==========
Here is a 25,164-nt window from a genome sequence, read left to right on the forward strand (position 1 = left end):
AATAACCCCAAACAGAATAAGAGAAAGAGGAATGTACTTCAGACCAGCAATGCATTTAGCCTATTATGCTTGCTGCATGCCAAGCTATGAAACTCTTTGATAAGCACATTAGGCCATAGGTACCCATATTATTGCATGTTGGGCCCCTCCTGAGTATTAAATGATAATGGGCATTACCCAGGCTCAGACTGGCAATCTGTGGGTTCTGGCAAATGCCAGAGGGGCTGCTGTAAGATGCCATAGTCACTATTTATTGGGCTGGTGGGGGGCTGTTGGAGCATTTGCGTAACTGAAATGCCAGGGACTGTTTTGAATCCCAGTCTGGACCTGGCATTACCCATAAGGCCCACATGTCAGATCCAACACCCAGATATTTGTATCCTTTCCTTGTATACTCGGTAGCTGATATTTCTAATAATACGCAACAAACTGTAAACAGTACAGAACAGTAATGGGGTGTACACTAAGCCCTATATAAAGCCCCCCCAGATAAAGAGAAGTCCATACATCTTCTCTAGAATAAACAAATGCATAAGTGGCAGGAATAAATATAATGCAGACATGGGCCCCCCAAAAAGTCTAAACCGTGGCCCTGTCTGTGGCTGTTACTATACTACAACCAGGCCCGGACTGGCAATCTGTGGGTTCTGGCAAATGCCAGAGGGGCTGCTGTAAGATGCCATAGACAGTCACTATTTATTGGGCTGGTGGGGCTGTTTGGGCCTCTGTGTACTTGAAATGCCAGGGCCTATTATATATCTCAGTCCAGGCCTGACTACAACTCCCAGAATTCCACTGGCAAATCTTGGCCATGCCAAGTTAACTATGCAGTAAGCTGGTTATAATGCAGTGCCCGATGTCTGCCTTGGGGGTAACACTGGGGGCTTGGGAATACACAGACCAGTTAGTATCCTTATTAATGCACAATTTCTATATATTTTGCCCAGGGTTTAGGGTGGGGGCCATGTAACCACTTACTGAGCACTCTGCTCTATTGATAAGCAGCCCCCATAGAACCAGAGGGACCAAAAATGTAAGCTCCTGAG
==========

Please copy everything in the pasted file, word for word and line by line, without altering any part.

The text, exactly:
Here is a 25,164-nt window from a genome sequence, read left to right on the forward strand (position 1 = left end):
AATAACCCCAAACAGAATAAGAGAAAGAGGAATGTACTTCAGACCAGCAATGCATTTAGCCTATTATGCTTGCTGCATGCCAAGCTATGAAACTCTTTGATAAGCACATTAGGCCATAGGTACCCATATTATTGCATGTTGGGCCCCTCCTGAGTATTAAATGATAATGGGCATTACCCAGGCTCAGACTGGCAATCTGTGGGTTCTGGCAAATGCCAGAGGGGCTGCTGTAAGATGCCATAGTCACTATTTATTGGGCTGGTGGGGGGCTGTTGGAGCATTTGCGTAACTGAAATGCCAGGGACTGTTTTGAATCCCAGTCTGGACCTGGCATTACCCATAAGGCCCACATGTCAGATCCAACACCCAGATATTTGTATCCTTTCCTTGTATACTCGGTAGCTGATATTTCTAATAATACGCAACAAACTGTAAACAGTACAGAACAGTAATGGGGTGTACACTAAGCCCTATATAAAGCCCCCCCAGATAAAGAGAAGTCCATACATCTTCTCTAGAATAAACAAATGCATAAGTGGCAGGAATAAATATAATGCAGACATGGGCCCCCCAAAAAGTCTAAACCGTGGCCCTGTCTGTGGCTGTTACTATACTACAACCAGGCCCGGACTGGCAATCTGTGGGTTCTGGCAAATGCCAGAGGGGCTGCTGTAAGATGCCATAGACAGTCACTATTTATTGGGCTGGTGGGGCTGTTTGGGCCTCTGTGTACTTGAAATGCCAGGGCCTATTATATATCTCAGTCCAGGCCTGACTACAACTCCCAGAATTCCACTGGCAAATCTTGGCCATGCCAAGTTAACTATGCAGTAAGCTGGTTATAATGCAGTGCCCGATGTCTGCCTTGGGGGTAACACTGGGGGCTTGGGAATACACAGACCAGTTAGTATCCTTATTAATGCACAATTTCTATATATTTTGCCCAGGGTTTAGGGTGGGGGCCATGTAACCACTTACTGAGCACTCTGCTCTATTGATAAGCAGCCCCCATAGAACCAGAGGGACCAAAAATGTAAGCTCCTGAG